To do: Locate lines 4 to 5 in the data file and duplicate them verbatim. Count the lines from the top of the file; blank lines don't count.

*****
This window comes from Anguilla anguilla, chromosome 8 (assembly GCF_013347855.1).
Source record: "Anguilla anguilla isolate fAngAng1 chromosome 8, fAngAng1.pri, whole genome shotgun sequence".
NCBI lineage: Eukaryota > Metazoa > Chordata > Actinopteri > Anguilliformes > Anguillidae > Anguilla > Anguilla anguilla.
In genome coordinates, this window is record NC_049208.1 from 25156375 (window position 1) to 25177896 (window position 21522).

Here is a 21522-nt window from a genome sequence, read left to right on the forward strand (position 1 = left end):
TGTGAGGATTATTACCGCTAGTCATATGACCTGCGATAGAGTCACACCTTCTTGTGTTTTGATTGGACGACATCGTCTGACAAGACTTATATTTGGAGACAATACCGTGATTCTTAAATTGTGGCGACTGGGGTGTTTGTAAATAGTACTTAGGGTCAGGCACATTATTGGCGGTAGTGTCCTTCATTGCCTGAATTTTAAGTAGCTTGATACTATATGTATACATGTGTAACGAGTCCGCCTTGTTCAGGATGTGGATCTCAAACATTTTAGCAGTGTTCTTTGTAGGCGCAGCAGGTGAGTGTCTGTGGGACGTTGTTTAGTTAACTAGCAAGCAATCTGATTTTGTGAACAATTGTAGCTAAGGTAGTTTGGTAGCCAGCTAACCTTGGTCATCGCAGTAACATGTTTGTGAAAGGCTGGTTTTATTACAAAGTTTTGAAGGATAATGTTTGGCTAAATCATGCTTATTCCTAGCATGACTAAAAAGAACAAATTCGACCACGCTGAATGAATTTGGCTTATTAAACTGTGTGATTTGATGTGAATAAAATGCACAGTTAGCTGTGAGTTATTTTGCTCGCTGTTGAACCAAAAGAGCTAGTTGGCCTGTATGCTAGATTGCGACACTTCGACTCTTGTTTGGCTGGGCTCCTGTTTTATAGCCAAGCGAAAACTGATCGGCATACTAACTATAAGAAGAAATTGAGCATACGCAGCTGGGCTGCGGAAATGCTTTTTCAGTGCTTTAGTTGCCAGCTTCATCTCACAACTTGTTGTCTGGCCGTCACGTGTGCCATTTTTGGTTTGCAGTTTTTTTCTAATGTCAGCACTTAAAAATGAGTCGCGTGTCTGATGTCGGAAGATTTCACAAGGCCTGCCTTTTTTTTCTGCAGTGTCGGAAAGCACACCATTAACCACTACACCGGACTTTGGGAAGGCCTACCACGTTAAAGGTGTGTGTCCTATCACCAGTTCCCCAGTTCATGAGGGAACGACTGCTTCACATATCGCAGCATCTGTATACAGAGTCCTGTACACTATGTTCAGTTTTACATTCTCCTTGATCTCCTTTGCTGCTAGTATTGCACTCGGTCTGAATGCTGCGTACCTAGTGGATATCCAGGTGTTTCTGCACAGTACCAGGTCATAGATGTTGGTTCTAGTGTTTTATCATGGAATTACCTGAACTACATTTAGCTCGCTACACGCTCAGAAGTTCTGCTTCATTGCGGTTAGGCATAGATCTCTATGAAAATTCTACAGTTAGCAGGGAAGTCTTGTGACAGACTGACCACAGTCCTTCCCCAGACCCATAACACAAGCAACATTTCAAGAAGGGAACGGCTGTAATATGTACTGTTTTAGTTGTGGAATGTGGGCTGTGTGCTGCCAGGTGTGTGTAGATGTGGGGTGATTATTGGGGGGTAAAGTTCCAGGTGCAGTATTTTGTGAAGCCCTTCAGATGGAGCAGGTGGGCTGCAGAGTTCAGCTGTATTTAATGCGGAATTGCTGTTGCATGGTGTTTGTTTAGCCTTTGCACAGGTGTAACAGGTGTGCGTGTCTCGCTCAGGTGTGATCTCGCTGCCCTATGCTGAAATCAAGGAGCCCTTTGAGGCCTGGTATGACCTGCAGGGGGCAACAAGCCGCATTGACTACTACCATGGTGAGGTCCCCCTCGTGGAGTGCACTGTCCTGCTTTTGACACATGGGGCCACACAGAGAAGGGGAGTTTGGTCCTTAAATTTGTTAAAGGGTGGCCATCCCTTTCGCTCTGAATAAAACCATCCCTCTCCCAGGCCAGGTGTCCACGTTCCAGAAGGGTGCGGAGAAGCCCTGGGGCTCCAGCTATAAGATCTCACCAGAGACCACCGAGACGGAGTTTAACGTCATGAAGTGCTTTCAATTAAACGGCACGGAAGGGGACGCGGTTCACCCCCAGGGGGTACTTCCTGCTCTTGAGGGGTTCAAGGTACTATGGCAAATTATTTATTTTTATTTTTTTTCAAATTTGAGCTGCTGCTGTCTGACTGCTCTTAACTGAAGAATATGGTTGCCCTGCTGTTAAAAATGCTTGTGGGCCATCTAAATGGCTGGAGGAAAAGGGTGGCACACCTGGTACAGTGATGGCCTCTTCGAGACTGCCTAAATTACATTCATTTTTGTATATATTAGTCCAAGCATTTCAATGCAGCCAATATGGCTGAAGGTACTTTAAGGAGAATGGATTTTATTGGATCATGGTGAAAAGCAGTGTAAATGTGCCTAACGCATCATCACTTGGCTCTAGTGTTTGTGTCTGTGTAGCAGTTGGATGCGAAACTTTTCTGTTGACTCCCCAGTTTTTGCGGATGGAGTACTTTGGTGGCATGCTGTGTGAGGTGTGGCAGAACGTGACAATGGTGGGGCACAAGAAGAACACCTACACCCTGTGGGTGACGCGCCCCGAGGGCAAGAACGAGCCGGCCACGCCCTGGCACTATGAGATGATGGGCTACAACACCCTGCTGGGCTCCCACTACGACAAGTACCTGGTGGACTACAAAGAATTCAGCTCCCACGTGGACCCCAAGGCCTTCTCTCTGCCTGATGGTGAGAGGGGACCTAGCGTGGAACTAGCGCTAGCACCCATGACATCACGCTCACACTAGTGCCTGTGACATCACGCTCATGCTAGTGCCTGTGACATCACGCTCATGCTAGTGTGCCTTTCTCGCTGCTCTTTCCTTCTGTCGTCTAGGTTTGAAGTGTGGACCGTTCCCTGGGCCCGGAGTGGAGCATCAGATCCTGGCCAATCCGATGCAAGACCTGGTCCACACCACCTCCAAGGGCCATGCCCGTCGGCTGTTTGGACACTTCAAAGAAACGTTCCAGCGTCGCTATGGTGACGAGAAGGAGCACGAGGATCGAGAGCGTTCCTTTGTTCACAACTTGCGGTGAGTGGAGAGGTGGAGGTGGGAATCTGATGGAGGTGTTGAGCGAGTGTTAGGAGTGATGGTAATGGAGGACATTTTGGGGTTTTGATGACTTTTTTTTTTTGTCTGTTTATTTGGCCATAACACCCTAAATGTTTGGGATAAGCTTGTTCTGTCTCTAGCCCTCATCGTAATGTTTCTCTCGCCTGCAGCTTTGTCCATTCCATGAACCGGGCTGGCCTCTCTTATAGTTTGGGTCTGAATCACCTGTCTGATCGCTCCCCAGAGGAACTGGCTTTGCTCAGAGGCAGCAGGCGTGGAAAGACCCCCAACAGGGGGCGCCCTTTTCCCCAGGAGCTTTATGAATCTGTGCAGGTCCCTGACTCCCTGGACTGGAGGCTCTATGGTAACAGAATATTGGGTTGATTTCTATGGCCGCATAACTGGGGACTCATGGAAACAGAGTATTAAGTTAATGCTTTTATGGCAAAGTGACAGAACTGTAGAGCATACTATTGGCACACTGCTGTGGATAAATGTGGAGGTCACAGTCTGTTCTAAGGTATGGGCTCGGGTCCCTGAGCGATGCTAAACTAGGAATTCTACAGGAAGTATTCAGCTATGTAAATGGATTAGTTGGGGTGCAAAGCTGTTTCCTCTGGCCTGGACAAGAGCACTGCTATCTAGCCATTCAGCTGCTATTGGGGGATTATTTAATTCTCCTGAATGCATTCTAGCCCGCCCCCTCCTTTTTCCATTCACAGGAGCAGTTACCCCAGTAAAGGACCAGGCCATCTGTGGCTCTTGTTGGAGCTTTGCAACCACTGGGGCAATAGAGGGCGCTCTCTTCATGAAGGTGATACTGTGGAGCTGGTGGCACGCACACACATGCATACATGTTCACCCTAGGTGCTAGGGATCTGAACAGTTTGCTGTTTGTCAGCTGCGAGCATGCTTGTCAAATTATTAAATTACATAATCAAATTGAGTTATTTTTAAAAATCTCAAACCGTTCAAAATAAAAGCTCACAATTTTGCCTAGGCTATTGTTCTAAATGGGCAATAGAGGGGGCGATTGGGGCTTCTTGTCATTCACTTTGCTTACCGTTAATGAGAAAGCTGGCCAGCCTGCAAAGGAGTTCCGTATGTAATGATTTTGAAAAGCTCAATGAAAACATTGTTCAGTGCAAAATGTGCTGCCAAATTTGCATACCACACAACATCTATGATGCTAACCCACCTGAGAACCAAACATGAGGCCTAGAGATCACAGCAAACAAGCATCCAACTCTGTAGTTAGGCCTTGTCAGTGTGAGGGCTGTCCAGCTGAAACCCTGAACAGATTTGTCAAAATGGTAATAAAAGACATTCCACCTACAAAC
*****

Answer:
In genome coordinates, this window is record NC_049208.1 from 25156375 (window position 1) to 25177896 (window position 21522).

Here is a 21522-nt window from a genome sequence, read left to right on the forward strand (position 1 = left end):